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What are adaptations?

An adaptation is an evolved trait that helps an organism survive and reproduce in its environment. To decide whether a characteristic is an adaptation or not, we need to study the environment that the organism lives in because the environment influences the way organisms evolve.

Adaptations can take many forms

Watch the video below showcasing examples of extreme adaptations.

 

As you watch the video, record the name of five adaptations you found interesting, and classify them as either behavioural, structural, or physiological. Write a brief description of the advantages this offers the organisms.

Extreme Adaptations (stop at 17:01) 

Exploring environments

Plants and animals inhabit many challenging environments and have unique adaptations to survive such conditions.  

Imagine you found yourself in one of the environments below. Write a short paragraph describing the conditions of that place, and how you feel. Are you equipped to deal with these conditions?  

Extension (for Year 10 and 11 students) 

So how do animals and plants get their adaptations in the first place?  

The answer lies in Natural Selection…

 

We are all unique – humans have different eye colours, hair, skin, heights, and shapes. 

In nature, plants and animals also are unique. But when the environment changes, the plants and animals that have traits which allow them to better survive are the ones that will successfully reproduce and pass on the features that helped them survive. This is called ‘Natural Selection’. As this process continues over many generations, organisms come to have traits that make them very well suited to their environments. These traits are what we call ‘adaptations’. 

An example of genetic diversity within a species is shown here: these are all the same type of flower, Paper Daisies, but they can be different colours!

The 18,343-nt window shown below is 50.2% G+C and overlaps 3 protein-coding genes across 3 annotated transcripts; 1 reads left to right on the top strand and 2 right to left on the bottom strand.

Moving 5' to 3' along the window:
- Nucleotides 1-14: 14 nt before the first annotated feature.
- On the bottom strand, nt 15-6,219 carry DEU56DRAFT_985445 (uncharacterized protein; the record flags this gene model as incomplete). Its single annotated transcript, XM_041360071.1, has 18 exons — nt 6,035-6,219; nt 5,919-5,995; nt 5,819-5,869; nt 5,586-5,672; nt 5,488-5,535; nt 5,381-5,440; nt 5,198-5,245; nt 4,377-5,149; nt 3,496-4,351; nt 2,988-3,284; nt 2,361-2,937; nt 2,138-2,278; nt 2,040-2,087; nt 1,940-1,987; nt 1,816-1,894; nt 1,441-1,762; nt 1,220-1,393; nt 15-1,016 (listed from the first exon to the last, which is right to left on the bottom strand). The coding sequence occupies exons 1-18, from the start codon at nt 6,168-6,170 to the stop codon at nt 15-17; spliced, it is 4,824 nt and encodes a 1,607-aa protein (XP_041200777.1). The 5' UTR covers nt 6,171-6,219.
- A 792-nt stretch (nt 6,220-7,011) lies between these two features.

Natural selection: The Rock Pocket Mouse

An example of recent adaptations forming over a short period of time is the story of the Rock Pocket Mouse found in the American Southwest desert. This species is normally sand-coloured, camouflaging with their dry, rocky habitat. However, lava flows from a volcanic eruption changed the colour of the earth to a dark brown. In these areas, sandy coloured mice stood out, allowing predators such as owls, snakes and coyotes to find and hunt them much easier. Through genetic variation, some mice are born with darker fur. Sandy coloured mice were preyed on more than darker coloured mice who had a greater chance of survival and reproduction. This led to the population being now mostly brown, matching the volcanic dark earth.

Further activities and resources

1. Surveying local adaptations

Survey for plant adaptations in your school.
Click here to access the 'Plant Adaptations in your School' activity sheet.


Survey for bird adaptations in your school.
Click here to access the 'Bird Adaptations in your School' activity sheet.
 

2. How do scientists observe behavioural adaptations?

An ethogram is a catalogue or table of all the different kinds of behaviour or activity observed in an animal. Survey the behavioural adaptations of local birds using your own ethogram. Click here to access the 'Backyard Bird Behaviour' activity sheet.
 

3. Calling out!

Model the importance of mating calls as a behavioural adaptation by mimicking frog calls. 
Click here to access the 'Calling Out' activity sheet.
Click here to download our 'Frog Calls' cards.
 

4. Model natural selection

Model the development of adaptations in this Red Lolly Frogs practical activity. 
Click here to access the 'Modelling Natural Selection' activity sheet. 
 

5. Battle of the beaks

Research the evolution of specialised bird beaks and model the adaptive advantage of each beak in this practical activity.
Click here to access the 'Battle of the Beaks' activity sheet. 
See 'Battle of the Beaks Teacher Resources' for extension activities suitable for Stage 5 and 6 students.

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